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Nat Neurosci. 2013 Jan;16(1):64-70. doi: 10.1038/nn.3269. Epub 2012 Nov 7.

Closed-loop optogenetic control of thalamus as a tool for interrupting seizures after cortical injury.

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1
Department of Neurology and Neurological Sciences, Stanford University School of Medicine, Stanford, California, USA.

Abstract

Cerebrocortical injuries such as stroke are a major source of disability. Maladaptive consequences can result from post-injury local reorganization of cortical circuits. For example, epilepsy is a common sequela of cortical stroke, but the mechanisms responsible for seizures following cortical injuries remain unknown. In addition to local reorganization, long-range, extra-cortical connections might be critical for seizure maintenance. In rats, we found that the thalamus, a structure that is remote from, but connected to, the injured cortex, was required to maintain cortical seizures. Thalamocortical neurons connected to the injured epileptic cortex underwent changes in HCN channel expression and became hyperexcitable. Targeting these neurons with a closed-loop optogenetic strategy revealed that reducing their activity in real-time was sufficient to immediately interrupt electrographic and behavioral seizures. This approach is of therapeutic interest for intractable epilepsy, as it spares cortical function between seizures, in contrast with existing treatments, such as surgical lesioning or drugs.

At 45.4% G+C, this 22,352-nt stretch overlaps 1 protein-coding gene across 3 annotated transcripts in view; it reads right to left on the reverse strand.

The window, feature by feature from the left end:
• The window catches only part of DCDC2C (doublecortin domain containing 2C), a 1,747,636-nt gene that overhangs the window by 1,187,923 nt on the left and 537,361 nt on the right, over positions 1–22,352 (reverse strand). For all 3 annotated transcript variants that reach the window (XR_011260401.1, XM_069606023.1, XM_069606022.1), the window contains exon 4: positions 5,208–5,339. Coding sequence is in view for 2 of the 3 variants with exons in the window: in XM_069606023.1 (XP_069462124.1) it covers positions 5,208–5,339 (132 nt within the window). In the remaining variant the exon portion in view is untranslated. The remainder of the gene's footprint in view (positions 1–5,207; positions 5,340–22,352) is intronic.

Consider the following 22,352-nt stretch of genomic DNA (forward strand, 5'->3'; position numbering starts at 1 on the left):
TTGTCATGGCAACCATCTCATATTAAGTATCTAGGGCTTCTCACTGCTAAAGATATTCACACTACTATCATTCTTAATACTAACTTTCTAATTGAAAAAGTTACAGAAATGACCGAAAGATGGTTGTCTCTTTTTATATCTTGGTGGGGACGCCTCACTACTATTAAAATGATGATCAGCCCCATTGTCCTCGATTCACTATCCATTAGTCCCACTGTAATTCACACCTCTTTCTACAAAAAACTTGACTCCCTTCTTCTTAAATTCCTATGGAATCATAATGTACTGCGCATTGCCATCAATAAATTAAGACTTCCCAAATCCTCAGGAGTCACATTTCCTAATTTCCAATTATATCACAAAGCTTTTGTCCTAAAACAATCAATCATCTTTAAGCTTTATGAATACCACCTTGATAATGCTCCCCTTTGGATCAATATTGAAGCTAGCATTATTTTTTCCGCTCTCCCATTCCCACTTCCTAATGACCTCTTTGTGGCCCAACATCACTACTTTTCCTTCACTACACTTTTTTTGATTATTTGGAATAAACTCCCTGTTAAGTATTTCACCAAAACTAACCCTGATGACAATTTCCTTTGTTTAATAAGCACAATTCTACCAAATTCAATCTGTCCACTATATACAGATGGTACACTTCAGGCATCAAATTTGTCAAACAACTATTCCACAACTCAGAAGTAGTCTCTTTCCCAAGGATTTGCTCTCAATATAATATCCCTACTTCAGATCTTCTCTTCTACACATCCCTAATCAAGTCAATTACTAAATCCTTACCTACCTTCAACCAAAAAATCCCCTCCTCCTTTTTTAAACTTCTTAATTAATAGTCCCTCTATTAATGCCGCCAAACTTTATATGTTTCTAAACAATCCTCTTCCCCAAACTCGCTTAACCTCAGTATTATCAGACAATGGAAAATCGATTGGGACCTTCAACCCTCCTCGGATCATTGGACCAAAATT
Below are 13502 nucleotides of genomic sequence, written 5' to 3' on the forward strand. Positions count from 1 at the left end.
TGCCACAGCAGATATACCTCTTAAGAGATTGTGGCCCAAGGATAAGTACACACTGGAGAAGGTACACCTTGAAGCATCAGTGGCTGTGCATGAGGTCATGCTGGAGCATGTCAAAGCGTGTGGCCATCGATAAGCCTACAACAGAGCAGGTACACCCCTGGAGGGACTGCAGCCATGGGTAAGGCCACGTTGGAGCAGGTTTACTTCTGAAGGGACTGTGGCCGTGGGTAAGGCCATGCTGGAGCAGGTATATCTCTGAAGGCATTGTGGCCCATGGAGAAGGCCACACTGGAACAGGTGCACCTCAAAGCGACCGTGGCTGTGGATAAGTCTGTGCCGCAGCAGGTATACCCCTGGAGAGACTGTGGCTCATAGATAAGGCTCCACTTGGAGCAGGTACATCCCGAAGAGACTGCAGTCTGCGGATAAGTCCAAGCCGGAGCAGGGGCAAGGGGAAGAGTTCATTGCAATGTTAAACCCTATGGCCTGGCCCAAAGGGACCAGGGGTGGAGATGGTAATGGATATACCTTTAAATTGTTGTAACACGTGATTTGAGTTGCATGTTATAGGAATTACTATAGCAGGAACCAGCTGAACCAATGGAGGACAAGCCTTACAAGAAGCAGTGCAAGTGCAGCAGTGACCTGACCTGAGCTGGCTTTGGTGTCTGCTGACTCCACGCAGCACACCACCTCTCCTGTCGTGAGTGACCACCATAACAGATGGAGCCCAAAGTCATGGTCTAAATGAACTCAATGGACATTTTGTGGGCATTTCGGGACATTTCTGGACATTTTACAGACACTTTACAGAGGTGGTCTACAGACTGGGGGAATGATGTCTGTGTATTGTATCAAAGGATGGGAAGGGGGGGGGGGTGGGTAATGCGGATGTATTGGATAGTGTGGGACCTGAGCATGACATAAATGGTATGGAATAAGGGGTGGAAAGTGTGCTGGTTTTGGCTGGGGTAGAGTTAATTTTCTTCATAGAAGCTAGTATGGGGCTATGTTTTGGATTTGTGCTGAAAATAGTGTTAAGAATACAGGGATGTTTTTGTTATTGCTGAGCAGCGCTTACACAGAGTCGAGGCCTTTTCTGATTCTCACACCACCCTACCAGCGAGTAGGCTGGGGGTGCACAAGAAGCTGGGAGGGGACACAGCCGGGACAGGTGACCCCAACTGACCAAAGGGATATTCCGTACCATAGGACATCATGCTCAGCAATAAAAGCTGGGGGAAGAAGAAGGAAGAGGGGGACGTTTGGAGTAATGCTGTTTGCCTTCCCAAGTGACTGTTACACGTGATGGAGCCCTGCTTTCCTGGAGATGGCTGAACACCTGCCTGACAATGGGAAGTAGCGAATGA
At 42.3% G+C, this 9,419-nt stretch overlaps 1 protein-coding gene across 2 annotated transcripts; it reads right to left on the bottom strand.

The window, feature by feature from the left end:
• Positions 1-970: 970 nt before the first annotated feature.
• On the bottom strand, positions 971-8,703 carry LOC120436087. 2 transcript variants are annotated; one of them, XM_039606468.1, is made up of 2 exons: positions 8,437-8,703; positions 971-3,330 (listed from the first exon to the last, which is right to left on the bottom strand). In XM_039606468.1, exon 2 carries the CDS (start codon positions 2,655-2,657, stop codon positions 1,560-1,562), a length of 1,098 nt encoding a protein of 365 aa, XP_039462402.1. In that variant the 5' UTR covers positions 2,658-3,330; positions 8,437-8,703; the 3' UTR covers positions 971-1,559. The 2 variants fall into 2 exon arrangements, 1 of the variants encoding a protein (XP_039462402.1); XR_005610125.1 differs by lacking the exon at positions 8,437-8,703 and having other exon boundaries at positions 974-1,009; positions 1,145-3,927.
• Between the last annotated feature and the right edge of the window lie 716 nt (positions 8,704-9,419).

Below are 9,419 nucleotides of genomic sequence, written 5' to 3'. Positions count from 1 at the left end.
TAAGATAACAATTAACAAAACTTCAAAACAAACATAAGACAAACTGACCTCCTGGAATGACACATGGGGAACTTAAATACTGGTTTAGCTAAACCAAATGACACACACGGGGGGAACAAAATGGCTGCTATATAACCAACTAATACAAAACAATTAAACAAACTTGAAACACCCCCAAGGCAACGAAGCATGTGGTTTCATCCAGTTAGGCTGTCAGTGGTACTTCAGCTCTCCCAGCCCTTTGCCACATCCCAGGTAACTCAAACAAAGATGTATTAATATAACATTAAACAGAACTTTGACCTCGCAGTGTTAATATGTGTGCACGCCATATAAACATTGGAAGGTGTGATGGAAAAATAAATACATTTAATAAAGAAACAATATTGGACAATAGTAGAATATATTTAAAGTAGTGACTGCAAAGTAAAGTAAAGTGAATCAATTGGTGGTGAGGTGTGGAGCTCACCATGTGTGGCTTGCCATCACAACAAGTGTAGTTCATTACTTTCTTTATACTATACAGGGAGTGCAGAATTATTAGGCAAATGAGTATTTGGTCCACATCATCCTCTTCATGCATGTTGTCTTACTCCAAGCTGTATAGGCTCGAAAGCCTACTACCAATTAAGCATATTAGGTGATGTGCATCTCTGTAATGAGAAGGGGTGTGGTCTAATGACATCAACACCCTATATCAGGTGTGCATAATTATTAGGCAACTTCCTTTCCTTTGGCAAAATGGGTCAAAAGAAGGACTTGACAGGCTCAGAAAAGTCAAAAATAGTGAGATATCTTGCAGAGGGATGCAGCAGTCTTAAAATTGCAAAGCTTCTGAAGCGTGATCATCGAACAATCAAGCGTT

PMID:
23143518
PMCID:
PMC3700812
DOI:
10.1038/nn.3269
[Indexed for MEDLINE]
Free PMC Article

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